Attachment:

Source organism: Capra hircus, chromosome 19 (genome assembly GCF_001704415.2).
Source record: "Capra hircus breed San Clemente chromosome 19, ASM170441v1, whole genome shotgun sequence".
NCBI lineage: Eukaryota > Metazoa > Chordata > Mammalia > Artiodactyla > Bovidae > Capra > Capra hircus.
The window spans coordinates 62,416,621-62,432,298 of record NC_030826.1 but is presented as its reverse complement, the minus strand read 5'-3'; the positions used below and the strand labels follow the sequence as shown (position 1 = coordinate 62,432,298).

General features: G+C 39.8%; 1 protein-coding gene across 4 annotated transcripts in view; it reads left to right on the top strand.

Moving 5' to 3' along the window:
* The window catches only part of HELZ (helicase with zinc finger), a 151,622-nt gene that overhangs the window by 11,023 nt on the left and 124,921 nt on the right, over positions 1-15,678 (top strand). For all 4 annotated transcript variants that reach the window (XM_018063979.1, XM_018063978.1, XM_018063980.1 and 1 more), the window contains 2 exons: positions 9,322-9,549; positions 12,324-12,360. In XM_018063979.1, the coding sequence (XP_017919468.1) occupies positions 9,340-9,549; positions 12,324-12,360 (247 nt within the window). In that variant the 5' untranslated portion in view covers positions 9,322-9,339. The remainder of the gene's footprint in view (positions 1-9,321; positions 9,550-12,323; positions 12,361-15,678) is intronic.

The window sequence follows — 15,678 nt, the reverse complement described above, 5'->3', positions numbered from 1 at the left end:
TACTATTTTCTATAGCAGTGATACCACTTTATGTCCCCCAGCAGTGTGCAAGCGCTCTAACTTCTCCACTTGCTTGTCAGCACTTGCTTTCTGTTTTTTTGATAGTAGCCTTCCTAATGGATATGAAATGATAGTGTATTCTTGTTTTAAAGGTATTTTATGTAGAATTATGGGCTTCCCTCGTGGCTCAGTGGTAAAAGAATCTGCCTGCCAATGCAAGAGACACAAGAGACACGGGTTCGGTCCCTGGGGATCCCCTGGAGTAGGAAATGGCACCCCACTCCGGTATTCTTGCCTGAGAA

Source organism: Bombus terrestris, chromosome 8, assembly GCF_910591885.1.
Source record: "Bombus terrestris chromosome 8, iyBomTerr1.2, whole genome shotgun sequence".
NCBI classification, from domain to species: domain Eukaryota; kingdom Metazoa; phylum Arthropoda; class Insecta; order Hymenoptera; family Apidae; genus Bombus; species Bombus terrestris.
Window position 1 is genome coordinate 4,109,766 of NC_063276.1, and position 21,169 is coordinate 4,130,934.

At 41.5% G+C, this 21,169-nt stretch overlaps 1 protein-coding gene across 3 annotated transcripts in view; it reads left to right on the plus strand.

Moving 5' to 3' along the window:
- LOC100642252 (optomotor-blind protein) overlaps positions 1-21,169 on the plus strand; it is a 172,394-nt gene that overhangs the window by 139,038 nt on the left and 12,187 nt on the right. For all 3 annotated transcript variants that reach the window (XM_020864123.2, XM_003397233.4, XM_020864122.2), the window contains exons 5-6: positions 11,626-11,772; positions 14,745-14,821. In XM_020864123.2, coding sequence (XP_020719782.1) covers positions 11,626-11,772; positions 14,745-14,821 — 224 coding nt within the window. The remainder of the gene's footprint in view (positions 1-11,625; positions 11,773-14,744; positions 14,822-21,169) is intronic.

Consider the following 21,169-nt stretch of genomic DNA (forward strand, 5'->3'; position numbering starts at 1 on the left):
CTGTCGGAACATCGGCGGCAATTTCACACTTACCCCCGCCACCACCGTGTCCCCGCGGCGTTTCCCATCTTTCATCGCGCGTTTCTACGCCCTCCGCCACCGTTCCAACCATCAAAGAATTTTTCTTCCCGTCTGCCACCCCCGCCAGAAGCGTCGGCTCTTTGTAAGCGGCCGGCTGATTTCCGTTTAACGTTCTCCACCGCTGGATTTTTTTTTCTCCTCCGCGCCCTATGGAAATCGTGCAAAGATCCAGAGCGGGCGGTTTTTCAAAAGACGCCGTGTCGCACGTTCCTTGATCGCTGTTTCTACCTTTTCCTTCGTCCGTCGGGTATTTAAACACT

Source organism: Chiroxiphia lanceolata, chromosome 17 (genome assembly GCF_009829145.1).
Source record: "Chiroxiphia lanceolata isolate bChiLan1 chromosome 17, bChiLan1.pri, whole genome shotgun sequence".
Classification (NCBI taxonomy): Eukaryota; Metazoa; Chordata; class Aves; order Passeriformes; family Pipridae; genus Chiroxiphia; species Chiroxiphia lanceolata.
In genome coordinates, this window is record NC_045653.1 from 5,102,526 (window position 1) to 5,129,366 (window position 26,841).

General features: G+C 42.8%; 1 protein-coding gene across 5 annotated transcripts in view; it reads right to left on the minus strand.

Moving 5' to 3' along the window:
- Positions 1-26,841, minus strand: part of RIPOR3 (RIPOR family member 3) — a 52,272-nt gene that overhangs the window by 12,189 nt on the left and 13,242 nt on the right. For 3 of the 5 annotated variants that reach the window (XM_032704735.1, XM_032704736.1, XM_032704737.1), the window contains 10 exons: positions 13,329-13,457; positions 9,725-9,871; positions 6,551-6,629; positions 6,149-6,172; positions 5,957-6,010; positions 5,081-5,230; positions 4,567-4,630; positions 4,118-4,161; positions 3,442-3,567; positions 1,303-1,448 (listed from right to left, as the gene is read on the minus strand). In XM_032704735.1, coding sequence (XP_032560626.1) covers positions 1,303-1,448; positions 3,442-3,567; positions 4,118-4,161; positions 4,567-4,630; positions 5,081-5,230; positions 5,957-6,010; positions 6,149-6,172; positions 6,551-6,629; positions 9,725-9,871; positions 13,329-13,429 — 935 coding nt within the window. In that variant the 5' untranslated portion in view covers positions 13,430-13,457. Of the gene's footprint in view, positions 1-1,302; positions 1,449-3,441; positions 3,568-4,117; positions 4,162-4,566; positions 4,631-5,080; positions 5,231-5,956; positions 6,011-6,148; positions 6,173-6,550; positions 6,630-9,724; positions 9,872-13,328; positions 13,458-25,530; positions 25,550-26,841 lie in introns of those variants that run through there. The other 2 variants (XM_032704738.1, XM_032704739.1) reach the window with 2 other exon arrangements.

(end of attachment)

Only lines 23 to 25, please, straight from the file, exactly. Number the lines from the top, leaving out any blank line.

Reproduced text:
General features: G+C 42.8%; 1 protein-coding gene across 5 annotated transcripts in view; it reads right to left on the minus strand.

Moving 5' to 3' along the window:
- Positions 1-26,841, minus strand: part of RIPOR3 (RIPOR family member 3) — a 52,272-nt gene that overhangs the window by 12,189 nt on the left and 13,242 nt on the right. For 3 of the 5 annotated variants that reach the window (XM_032704735.1, XM_032704736.1, XM_032704737.1), the window contains 10 exons: positions 13,329-13,457; positions 9,725-9,871; positions 6,551-6,629; positions 6,149-6,172; positions 5,957-6,010; positions 5,081-5,230; positions 4,567-4,630; positions 4,118-4,161; positions 3,442-3,567; positions 1,303-1,448 (listed from right to left, as the gene is read on the minus strand). In XM_032704735.1, coding sequence (XP_032560626.1) covers positions 1,303-1,448; positions 3,442-3,567; positions 4,118-4,161; positions 4,567-4,630; positions 5,081-5,230; positions 5,957-6,010; positions 6,149-6,172; positions 6,551-6,629; positions 9,725-9,871; positions 13,329-13,429 — 935 coding nt within the window. In that variant the 5' untranslated portion in view covers positions 13,430-13,457. Of the gene's footprint in view, positions 1-1,302; positions 1,449-3,441; positions 3,568-4,117; positions 4,162-4,566; positions 4,631-5,080; positions 5,231-5,956; positions 6,011-6,148; positions 6,173-6,550; positions 6,630-9,724; positions 9,872-13,328; positions 13,458-25,530; positions 25,550-26,841 lie in introns of those variants that run through there. The other 2 variants (XM_032704738.1, XM_032704739.1) reach the window with 2 other exon arrangements.